Thursday, July 31, 2008

On ideology in youth wings

Tory Bear has recently posted Back to the Future about the lack of ideological battles in Conservative Future elections. And he has a strong point - for as long as I can remember in Conservative Future (since about 2000 - yes I'm showing my age!) virtually all the candidates in elections for the national executive have run campaigns based on what sort of administration they would run if elected and nearly all have had supporters' lists that are ideologically all over the party. The handful who've tried for purity have never got anywhere and even those candidates strongly associated with certain ideological groups in the party have not tried to run on such a line.

Now to a large extent this is because the Conservative Future national executive is an administrative body and so it's utterly irrelevant as to what are someone's opinion on grammar schools, whether or not Conservative MEPs should sit in the European People's Party (although the issue of Conservative Future's affiliation to the European Democrat Students is one that could do with settling) or so forth.

But it's also because a lot in Conservative Future have always been deeply wary of bringing ideology into elections. Many of us have encountered the teenager and twenty-something year-old for whom everything in politics is absolutely back & white with nothing in between, for whom ideas of pragmatism, compromise, electability and so forth are anathema and who often calls for those who don't agree with them to leave the party. Friends in Labour and the Liberal Democrats have confirmed that this is not a feature unique to the right. The idea of ideological based elections brings the danger that the outcome would be a very ideological Conservative Future that would be very off putting to new members, to the detriment of membership and effectiveness. (That problem exists at the moment but it would hardly be resolved by this!) It could also become an embarrassment to the party in general if the youth wing started coming out with absurd policies. Then there's the danger that particular groups in the party would regard the youth wing as a platform to be captured for espousing their own particular policies rather than for benefiting the younger members of the party as a whole.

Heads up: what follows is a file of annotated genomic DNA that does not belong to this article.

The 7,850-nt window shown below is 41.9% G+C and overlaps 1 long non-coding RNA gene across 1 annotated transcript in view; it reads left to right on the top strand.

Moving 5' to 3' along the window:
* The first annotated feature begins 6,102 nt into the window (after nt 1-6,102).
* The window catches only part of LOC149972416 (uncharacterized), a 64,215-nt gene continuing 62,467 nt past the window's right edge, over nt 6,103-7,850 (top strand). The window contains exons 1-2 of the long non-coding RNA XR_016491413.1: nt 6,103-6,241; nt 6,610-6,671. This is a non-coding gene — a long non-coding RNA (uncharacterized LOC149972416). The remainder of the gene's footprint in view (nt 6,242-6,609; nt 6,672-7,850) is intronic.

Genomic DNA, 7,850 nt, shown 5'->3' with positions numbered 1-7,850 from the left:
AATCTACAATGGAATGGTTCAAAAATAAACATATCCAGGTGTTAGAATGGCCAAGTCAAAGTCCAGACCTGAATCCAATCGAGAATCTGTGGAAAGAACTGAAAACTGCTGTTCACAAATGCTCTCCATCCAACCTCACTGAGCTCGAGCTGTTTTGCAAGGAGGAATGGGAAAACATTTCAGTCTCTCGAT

And what exactly is the point of a party's youth wing espousing political views, which would generally not be those of the membership as a whole or even a national council, but probably those of just those members of the executive controlling decisions and/or accessing the microphone? If it's to influence the party policy there are far better ways to do that - indeed it's better to be enabling individual members and groups to be able to submit their voice rather than have one single voice for all young members. If it's to give the organisation a sense of purpose then it's rather an extreme step to take. And taking it back to the issue of elections, what difference would it make if one candidate is from the One Nation wing of the party, one from the Thatcherite wing and one from the Faith, Flag & Family wing? How would their ability to do the job be in any way affected by this?

(The one point I have seen a few people raise is over the allocation of forty-two places on the Conservative National Convention that are reserved for Conservative Future. How the places should be filled has been a somewhat contentious issue over the years and in one election a chair candidate's supporters asserted that there is a danger of putting forty-two voting places in the wrong hands. But the answer to that must be reform of the Convention places, not hoping for the "right" hands!)

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